Tim Noakes on trial

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In 2014, Professor Tim Noakes was reported to the Health Professions Council of South Africa for giving unprofessional dietary advice. He was advocating a low-carb, high-fat diet… in a tweet.

What followed was a four-year legal process of Kafkaesque proportions. Should a top-level scientist have his life and legacy ruined by a tweet? And is there anything wrong with a low-carb diet in the first place?

Fortunately, Professor Noakes is a fighter, and he was certainly not about to give up.

Here’s the story of Noakes’ fascinating multi-year struggle, with interviews of people who participated, and video from the court case, in a Diet Doctor mini documentary.

Watch the trailer above (transcript). The full documentary is available with a free trial or membership:
 
Tim Noakes on trial

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10 comments

  1. Françoise
    Thank you. It is so important to have at least a glimpse of what had happened . I admire so much Tim Noakes. But Gary Fettke also fight a good fight, surely not easy. Thank you yo much.
  2. Cassieoz
    LCHF Superheroes. We need a hall of fame for all those who've been professionally censured despite the backing of good science
  3. Walter
    Gary Fettke has been exonerated and they apologised to him, so he and his wife can continue their great work.
  4. 1 comment removed
  5. ASB
    A recent report from the European Cardiology Association (?) who followed over 25,000 people over 5 years claims that although initially Keto diet lowered cholesterol and had other benefits, people on that diet had over time hugely increased rates of cancer and stroke and cardiac problems. My figures are not precise but not far off. this has alarmed me greatly. Any feedback on this study?
    Reply: #7
  6. ASB
    I am replying to my own comment which has not appeared. It was quoting the recent report of European Cardiologists who had a 5 year study of the effects of Keto diet long term. The results in the first 6 months were excellent but in the long term saw an incredible increase in cancer, stroke and cardiovascular incidence.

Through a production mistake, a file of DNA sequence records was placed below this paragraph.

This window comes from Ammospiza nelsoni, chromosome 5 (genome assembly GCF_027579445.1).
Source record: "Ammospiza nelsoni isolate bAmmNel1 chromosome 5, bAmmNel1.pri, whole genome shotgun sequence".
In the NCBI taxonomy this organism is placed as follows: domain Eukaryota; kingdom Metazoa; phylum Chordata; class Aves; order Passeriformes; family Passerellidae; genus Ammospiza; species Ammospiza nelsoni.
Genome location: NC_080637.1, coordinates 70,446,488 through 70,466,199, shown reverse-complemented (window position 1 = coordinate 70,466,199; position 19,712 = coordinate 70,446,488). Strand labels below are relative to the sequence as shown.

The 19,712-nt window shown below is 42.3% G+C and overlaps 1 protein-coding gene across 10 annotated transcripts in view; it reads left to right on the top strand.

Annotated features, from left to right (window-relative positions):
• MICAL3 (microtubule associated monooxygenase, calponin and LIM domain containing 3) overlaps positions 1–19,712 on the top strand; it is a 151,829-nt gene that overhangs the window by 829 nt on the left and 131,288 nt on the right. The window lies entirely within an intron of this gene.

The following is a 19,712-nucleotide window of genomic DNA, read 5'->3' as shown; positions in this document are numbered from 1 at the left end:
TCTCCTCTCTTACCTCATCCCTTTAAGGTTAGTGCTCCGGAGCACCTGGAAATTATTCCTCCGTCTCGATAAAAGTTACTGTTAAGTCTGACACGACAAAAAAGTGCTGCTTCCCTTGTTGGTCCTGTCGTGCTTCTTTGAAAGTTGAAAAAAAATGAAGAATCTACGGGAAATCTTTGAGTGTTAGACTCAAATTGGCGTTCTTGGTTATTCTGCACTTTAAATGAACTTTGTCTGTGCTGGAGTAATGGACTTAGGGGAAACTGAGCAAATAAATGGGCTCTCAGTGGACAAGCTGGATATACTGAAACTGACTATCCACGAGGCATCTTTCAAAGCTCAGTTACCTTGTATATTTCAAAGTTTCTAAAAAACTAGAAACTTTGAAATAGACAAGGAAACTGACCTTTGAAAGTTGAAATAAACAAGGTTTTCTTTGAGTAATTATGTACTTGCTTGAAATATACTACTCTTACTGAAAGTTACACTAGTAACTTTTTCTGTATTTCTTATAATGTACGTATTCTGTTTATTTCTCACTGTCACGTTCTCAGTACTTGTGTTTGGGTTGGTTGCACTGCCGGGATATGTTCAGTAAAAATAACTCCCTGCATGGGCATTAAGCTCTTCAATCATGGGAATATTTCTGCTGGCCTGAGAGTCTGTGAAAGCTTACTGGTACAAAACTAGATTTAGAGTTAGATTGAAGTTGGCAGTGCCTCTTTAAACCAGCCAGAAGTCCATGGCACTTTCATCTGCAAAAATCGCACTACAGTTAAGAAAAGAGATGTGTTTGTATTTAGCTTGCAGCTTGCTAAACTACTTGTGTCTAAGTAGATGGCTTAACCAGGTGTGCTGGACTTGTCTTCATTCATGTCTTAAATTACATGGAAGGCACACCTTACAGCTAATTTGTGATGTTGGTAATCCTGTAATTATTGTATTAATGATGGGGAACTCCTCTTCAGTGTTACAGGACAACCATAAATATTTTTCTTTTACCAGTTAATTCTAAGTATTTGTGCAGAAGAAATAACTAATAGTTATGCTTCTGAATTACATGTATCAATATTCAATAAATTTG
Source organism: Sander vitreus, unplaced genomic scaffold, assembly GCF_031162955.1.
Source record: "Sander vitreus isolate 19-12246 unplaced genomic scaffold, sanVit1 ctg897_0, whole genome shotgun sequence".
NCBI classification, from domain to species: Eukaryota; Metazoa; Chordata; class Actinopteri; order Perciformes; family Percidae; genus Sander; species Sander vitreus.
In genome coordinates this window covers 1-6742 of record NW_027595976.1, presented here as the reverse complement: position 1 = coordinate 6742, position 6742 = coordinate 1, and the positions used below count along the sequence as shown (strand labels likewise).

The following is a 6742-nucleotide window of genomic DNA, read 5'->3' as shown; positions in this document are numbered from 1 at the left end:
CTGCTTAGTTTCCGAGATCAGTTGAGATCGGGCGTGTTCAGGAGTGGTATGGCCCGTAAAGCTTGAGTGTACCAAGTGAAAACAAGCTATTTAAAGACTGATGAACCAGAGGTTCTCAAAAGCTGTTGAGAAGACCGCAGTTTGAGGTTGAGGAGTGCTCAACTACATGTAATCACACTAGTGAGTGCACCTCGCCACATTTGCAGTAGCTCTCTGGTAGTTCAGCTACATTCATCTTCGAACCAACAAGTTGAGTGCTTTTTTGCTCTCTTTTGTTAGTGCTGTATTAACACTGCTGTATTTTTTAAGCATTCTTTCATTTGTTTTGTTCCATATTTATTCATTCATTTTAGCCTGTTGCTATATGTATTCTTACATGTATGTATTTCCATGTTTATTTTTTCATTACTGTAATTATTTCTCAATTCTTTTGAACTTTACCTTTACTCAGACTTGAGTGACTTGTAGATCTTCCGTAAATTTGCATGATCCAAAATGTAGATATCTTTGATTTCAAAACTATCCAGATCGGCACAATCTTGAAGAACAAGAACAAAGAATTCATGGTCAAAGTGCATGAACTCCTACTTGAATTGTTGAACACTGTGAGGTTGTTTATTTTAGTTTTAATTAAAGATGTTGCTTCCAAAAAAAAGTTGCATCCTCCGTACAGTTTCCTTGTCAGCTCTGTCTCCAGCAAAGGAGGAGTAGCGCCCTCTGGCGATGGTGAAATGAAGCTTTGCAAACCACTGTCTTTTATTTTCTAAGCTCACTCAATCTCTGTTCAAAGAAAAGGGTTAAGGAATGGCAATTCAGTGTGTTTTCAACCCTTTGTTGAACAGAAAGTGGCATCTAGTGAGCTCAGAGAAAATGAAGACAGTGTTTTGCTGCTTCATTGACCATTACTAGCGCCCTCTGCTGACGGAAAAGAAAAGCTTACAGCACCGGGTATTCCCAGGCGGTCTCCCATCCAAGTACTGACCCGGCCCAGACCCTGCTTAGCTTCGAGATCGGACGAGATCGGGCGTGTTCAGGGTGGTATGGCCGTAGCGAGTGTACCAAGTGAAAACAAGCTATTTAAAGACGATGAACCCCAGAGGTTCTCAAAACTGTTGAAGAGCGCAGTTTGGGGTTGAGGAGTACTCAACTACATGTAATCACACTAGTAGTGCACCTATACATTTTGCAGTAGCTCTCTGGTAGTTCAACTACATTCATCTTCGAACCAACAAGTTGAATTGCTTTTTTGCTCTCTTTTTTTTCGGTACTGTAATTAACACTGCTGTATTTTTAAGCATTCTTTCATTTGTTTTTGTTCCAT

7. ASB,
    It's just observational data (statistics) from the general population (not people eating keto).

    Observational data / statistics generally can't prove cause and effect, and has all kinds of severe weaknesses, so you can' t really prove anything at all with these weak correlations (about 1.1 times the risk of disease). You need at least a factor of 2 to pay attention, e.g. smoking increases the risk of lung cancer by a factor of at least 10.

    This kind of nutritional "science" can safely be ignored. You could "prove" pretty much anything you wanted with that low standards for evidence, so it's basically pseudo-science.

  8. Joanne
    I have been on the keto diet since may and recently had my blood work done everything was good except my cholesterol levels were doubled. Doctor wants to recheck in three months in fasted state. Any suggestions
    Joanne
    Reply: #9
  9. Andre
    Yes,

    Have a look at this site
    https://cholesterolcode.com/

    There are videos on Youtube and DietDortor with him explaining his concept.
    In fact. if you eat a lot lot lot of fat the 3 days before your next blood work you should get grest results this time.

    Good luck

  10. Marie Valgardsson
    Here is an in depth article by Dr. Georgia Ede who goes into the details of this study
    showing exactly how and why it is pseudo-science: https://www.psychologytoday.com/us/blog/diagnosis-diet/201809/latest-...
  11. Marie Valgardsson
    I might add that this study was carried out long before Keto diets became popular
    so it is completely misleading to suggest or conclude that any of the people in the study were on a Keto diet.

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